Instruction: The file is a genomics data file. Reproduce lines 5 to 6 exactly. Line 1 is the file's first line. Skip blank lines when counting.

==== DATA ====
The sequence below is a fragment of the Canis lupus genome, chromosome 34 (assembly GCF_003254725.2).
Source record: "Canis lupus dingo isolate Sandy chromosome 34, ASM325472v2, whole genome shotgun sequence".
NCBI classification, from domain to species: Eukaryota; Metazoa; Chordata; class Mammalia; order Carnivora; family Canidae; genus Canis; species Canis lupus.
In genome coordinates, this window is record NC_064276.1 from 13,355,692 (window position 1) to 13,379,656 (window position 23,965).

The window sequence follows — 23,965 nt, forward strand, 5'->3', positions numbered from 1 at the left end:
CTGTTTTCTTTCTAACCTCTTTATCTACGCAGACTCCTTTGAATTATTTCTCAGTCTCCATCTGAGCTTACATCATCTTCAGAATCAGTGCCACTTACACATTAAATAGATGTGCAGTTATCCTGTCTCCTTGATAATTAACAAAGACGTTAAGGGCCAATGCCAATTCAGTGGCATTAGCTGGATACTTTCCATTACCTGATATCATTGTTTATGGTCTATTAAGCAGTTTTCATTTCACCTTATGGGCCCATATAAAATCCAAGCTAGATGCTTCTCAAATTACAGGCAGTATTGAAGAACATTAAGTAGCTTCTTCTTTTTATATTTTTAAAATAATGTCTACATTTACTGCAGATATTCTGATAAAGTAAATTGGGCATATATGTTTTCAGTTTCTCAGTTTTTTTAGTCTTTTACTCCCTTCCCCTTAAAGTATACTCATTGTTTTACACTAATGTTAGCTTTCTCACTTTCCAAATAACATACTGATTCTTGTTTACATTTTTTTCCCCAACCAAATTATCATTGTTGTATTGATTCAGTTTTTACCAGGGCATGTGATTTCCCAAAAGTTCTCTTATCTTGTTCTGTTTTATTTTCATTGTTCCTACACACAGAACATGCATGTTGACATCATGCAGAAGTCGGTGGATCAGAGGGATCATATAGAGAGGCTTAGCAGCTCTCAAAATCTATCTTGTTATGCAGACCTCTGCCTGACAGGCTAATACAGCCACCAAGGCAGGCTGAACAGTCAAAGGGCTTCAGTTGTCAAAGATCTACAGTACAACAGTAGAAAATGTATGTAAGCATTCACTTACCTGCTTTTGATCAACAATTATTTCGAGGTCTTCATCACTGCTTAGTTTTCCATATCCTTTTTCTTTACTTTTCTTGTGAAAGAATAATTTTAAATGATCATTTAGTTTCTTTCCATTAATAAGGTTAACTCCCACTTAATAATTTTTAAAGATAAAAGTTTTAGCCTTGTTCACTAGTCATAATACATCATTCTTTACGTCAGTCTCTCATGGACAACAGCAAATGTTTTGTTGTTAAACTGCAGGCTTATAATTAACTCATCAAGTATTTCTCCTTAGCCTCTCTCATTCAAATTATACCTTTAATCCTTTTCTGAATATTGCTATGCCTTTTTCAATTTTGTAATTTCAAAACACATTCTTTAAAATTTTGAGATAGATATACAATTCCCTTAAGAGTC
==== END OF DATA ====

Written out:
The window sequence follows — 23,965 nt, forward strand, 5'->3', positions numbered from 1 at the left end:
CTGTTTTCTTTCTAACCTCTTTATCTACGCAGACTCCTTTGAATTATTTCTCAGTCTCCATCTGAGCTTACATCATCTTCAGAATCAGTGCCACTTACACATTAAATAGATGTGCAGTTATCCTGTCTCCTTGATAATTAACAAAGACGTTAAGGGCCAATGCCAATTCAGTGGCATTAGCTGGATACTTTCCATTACCTGATATCATTGTTTATGGTCTATTAAGCAGTTTTCATTTCACCTTATGGGCCCATATAAAATCCAAGCTAGATGCTTCTCAAATTACAGGCAGTATTGAAGAACATTAAGTAGCTTCTTCTTTTTATATTTTTAAAATAATGTCTACATTTACTGCAGATATTCTGATAAAGTAAATTGGGCATATATGTTTTCAGTTTCTCAGTTTTTTTAGTCTTTTACTCCCTTCCCCTTAAAGTATACTCATTGTTTTACACTAATGTTAGCTTTCTCACTTTCCAAATAACATACTGATTCTTGTTTACATTTTTTTCCCCAACCAAATTATCATTGTTGTATTGATTCAGTTTTTACCAGGGCATGTGATTTCCCAAAAGTTCTCTTATCTTGTTCTGTTTTATTTTCATTGTTCCTACACACAGAACATGCATGTTGACATCATGCAGAAGTCGGTGGATCAGAGGGATCATATAGAGAGGCTTAGCAGCTCTCAAAATCTATCTTGTTATGCAGACCTCTGCCTGACAGGCTAATACAGCCACCAAGGCAGGCTGAACAGTCAAAGGGCTTCAGTTGTCAAAGATCTACAGTACAACAGTAGAAAATGTATGTAAGCATTCACTTACCTGCTTTTGATCAACAATTATTTCGAGGTCTTCATCACTGCTTAGTTTTCCATATCCTTTTTCTTTACTTTTCTTGTGAAAGAATAATTTTAAATGATCATTTAGTTTCTTTCCATTAATAAGGTTAACTCCCACTTAATAATTTTTAAAGATAAAAGTTTTAGCCTTGTTCACTAGTCATAATACATCATTCTTTACGTCAGTCTCTCATGGACAACAGCAAATGTTTTGTTGTTAAACTGCAGGCTTATAATTAACTCATCAAGTATTTCTCCTTAGCCTCTCTCATTCAAATTATACCTTTAATCCTTTTCTGAATATTGCTATGCCTTTTTCAATTTTGTAATTTCAAAACACATTCTTTAAAATTTTGAGATAGATATACAATTCCCTTAAGAGTC